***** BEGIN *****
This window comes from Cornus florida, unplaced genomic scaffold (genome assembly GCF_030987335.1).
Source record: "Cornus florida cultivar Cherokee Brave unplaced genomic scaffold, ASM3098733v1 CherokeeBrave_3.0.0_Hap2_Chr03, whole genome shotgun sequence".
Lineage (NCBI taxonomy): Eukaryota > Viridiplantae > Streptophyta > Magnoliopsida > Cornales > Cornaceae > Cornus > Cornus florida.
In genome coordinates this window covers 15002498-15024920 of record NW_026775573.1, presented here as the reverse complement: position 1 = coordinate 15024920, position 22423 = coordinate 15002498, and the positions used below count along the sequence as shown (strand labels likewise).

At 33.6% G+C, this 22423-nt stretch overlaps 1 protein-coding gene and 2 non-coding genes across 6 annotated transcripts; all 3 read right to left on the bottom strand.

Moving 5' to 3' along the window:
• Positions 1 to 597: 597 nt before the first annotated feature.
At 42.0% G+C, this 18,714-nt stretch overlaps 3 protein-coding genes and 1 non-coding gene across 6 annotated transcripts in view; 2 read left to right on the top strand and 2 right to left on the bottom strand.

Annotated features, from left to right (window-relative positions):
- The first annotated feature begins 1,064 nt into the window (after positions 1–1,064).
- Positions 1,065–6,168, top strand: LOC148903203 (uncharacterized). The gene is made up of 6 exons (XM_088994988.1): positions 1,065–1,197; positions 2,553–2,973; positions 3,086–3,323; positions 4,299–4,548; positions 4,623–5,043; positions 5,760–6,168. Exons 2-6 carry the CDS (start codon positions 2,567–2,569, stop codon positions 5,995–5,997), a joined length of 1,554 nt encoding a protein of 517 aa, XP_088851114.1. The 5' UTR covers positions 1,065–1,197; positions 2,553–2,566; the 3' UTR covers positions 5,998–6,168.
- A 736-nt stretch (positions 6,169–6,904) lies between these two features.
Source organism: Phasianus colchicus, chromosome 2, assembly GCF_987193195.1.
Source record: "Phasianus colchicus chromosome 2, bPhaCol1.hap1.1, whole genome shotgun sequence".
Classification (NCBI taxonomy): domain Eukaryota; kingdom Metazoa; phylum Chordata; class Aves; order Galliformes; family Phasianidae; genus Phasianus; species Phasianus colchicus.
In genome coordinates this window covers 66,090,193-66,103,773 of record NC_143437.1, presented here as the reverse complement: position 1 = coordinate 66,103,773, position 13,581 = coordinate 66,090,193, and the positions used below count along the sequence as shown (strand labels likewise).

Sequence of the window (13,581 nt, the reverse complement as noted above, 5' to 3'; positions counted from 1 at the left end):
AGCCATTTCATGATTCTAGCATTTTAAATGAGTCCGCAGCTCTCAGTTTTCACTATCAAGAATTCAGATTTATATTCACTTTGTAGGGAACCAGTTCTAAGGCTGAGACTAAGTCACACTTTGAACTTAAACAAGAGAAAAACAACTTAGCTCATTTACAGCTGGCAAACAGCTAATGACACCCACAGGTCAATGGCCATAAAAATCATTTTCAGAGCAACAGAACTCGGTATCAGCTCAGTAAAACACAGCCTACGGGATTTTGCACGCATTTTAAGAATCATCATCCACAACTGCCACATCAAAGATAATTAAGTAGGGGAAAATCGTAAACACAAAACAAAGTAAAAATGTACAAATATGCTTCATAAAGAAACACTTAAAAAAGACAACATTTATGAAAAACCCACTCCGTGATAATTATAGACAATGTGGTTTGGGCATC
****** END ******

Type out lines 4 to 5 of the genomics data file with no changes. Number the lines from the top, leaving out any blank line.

In genome coordinates this window covers 15002498-15024920 of record NW_026775573.1, presented here as the reverse complement: position 1 = coordinate 15024920, position 22423 = coordinate 15002498, and the positions used below count along the sequence as shown (strand labels likewise).

At 33.6% G+C, this 22423-nt stretch overlaps 1 protein-coding gene and 2 non-coding genes across 6 annotated transcripts; all 3 read right to left on the bottom strand.